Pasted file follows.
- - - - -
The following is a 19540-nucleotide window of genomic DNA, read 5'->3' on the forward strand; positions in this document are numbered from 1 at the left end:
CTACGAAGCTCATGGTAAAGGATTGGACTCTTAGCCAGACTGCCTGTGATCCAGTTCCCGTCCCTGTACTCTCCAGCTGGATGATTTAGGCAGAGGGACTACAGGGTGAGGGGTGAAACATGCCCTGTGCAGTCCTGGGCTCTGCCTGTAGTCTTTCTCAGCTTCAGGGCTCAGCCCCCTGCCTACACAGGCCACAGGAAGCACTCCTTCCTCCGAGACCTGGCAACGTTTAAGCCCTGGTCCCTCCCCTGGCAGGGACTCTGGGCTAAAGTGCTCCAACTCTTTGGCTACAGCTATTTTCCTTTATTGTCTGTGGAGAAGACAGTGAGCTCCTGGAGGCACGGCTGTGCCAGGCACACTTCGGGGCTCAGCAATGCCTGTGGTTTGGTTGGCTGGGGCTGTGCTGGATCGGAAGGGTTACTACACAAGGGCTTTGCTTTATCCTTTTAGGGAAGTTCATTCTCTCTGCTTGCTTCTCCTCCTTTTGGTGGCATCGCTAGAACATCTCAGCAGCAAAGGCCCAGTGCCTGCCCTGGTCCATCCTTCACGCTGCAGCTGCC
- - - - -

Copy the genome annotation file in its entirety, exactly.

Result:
The following is a 19540-nucleotide window of genomic DNA, read 5'->3' on the forward strand; positions in this document are numbered from 1 at the left end:
CTACGAAGCTCATGGTAAAGGATTGGACTCTTAGCCAGACTGCCTGTGATCCAGTTCCCGTCCCTGTACTCTCCAGCTGGATGATTTAGGCAGAGGGACTACAGGGTGAGGGGTGAAACATGCCCTGTGCAGTCCTGGGCTCTGCCTGTAGTCTTTCTCAGCTTCAGGGCTCAGCCCCCTGCCTACACAGGCCACAGGAAGCACTCCTTCCTCCGAGACCTGGCAACGTTTAAGCCCTGGTCCCTCCCCTGGCAGGGACTCTGGGCTAAAGTGCTCCAACTCTTTGGCTACAGCTATTTTCCTTTATTGTCTGTGGAGAAGACAGTGAGCTCCTGGAGGCACGGCTGTGCCAGGCACACTTCGGGGCTCAGCAATGCCTGTGGTTTGGTTGGCTGGGGCTGTGCTGGATCGGAAGGGTTACTACACAAGGGCTTTGCTTTATCCTTTTAGGGAAGTTCATTCTCTCTGCTTGCTTCTCCTCCTTTTGGTGGCATCGCTAGAACATCTCAGCAGCAAAGGCCCAGTGCCTGCCCTGGTCCATCCTTCACGCTGCAGCTGCC